With "No Kings", Doomtree really branched out their production to new places. Almost all of them worked for me, and the rappers themselves sounded fresh and up to the challenge, ready to tear into that new direction.

8. Childish Gambino

RIYL: Clever lines and good hooks, smartasses, rappers who enjoy Rugrats

This album is kind of a combination of the bite I wanted from a Tyler, the Creator CD mixed with the pop and R&B sensibility that Drake infuses everything with. Thanks to Andrew for the heads up.

7. Cults

RIYL: Catchy, retro tunes with dark secrets, small, coastal new england towns

I didn't buy the hype last summer, but the debut album was alluringly dark, yet catchy. It was sort of like if Best Coast joined... well... a cult.

6. The Antlers
Burst Apart

RIYL: Sad songs, songs about the endings of beautiful things, the end of Old Yeller

I'm slowly coming around on The Antlers. Not just this album, but their whole discography. This one still reigns supreme, though. A thoroughly emotive and exhausting listen.

5. …And You Will Know Us By the Trail of Dead
Tao of the Dead

RIYL: Doodling dragons on the back of your chemistry notebook

Trail of Dead keeps insisting on making the music bigger and bigger, at this point it's in for a penny, in for a pound. That means, that for every tightly spun barnstormer, there's a 17 minute proggy beast. Luckily, I enjoy it all.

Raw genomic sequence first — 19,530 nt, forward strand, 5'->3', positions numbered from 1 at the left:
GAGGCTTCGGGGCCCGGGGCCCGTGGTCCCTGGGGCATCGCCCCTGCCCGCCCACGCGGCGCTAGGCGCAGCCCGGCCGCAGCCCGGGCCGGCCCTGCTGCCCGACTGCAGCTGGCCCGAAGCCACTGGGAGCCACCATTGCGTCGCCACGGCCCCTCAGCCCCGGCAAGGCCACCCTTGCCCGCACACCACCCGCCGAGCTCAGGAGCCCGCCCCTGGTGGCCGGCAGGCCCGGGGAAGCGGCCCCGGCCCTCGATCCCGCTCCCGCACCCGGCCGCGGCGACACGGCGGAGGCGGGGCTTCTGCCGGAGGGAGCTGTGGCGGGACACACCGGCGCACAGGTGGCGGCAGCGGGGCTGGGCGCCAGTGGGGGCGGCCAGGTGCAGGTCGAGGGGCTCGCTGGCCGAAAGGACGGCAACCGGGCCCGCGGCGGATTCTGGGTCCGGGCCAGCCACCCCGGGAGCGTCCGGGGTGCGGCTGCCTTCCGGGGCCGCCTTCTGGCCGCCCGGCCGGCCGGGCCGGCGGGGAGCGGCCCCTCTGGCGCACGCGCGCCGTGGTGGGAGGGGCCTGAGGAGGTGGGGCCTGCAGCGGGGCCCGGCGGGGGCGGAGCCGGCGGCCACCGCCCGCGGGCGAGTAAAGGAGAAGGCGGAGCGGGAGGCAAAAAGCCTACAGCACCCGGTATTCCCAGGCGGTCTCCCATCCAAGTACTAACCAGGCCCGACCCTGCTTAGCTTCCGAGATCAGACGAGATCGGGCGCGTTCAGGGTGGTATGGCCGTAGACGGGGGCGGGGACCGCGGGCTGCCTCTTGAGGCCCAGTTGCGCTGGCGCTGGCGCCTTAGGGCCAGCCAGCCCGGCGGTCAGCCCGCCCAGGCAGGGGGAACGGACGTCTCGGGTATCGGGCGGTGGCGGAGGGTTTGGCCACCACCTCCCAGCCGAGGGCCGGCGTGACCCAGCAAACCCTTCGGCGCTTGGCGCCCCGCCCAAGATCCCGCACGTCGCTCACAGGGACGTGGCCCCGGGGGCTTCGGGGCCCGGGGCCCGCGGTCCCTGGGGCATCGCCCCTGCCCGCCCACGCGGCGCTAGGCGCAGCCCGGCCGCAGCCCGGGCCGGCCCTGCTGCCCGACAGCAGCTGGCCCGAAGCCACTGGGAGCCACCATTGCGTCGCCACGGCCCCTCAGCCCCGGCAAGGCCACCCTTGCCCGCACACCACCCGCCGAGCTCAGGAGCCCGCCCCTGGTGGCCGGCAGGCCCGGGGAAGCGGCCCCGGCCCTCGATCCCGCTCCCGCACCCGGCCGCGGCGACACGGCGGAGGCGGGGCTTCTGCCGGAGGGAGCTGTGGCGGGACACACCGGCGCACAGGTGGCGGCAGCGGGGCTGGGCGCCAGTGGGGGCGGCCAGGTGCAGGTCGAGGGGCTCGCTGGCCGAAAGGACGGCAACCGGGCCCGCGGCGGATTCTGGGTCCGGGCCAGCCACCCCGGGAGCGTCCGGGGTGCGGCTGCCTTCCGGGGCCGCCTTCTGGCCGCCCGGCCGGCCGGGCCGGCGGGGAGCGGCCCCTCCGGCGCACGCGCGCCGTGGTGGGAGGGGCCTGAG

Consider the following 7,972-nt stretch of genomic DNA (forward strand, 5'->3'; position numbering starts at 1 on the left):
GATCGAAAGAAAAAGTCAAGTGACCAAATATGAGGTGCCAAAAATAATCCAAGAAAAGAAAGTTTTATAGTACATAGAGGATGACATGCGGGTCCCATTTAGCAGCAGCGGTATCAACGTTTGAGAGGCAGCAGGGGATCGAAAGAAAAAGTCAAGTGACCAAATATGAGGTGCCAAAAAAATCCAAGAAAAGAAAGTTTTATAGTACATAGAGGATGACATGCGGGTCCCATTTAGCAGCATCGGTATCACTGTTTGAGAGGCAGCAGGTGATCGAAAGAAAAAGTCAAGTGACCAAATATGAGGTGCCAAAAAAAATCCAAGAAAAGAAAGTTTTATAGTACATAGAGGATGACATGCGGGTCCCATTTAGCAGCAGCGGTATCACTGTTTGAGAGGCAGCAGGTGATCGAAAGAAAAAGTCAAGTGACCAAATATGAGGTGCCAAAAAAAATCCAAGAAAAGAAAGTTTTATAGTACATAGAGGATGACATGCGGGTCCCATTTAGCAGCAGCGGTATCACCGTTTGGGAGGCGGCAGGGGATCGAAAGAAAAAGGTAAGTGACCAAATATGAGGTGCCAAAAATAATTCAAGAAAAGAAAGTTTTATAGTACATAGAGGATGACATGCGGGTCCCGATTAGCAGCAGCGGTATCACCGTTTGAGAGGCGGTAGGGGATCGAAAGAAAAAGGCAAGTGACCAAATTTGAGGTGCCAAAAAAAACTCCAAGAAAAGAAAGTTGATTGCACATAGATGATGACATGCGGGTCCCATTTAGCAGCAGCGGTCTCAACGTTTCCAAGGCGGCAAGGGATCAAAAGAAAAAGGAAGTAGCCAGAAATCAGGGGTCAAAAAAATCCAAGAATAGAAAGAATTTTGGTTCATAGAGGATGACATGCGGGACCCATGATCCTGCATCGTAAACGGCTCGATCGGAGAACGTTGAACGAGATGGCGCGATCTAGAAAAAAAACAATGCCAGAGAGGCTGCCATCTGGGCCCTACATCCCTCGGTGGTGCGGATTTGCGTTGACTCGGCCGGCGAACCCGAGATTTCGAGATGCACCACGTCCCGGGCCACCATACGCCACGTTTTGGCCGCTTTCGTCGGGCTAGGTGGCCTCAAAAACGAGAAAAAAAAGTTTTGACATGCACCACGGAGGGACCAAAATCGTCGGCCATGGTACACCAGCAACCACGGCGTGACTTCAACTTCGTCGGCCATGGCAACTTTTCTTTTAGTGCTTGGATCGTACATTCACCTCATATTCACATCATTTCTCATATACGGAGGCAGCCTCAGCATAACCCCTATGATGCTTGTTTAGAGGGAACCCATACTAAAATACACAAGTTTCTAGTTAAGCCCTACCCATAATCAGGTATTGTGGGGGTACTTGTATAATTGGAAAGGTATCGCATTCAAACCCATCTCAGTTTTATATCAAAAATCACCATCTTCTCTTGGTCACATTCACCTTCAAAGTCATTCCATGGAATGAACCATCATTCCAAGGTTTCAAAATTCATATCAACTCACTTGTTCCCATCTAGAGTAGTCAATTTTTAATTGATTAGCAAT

4. Radiohead
The King of Limbs

RIYL: The Kid A side of Radiohead, Thom Yorke, Skittery Beats

I'll admit, if this wasn't Radiohead, I don't know if I would have given it as many listens as it needed to grow on me. Once it did, though, it stuck with me. There's not a weak track on the album.

3. TV on the Radio
Nine Types of Light

RIYL: All thing funky, the vocal stylings of Tunde Adebimpe

I was sort of surprised to see how much this album got slept on. It's definitely moving further toward TVotR's funky side than their previous offerings, but hearing songs like "Second Song" proves that's actually a pretty good thing.

2. The Go! Team
Rolling Blackouts

RIYL: Cheerleaders, explosions (of confetti), saying everything in double dutch time

The formula hasn't steered them wrong yet, why would they change it - especially when they seem to have come closer to perfecting it here than ever before.

1. Bon Iver
Bon Iver, Bon Iver

RIYL: Beards

It's the fashionable pick this year, but it got that way for a reason. I tried to resist the siren call, it didn't work. Each of these songs feels like part of my daily life at this point. If the lyrics don't quite have that naked emotional honesty that The National struck last year with High Violet (and I don't think they quite do), the music itself does more than enough speaking. It whispers, it strains, it breathes, it squalls - and Justin Vernon's weirdly compelling voice sails the album through that storm. In the Grammy nominated (!?) Holocene, he sings "...and at once I knew, I was not magnificent..."

Meh, I disagree.

1 comment:

  1. Nice place you got here.

    Just started listening to the Tim Hecker record. I think I'll dig it.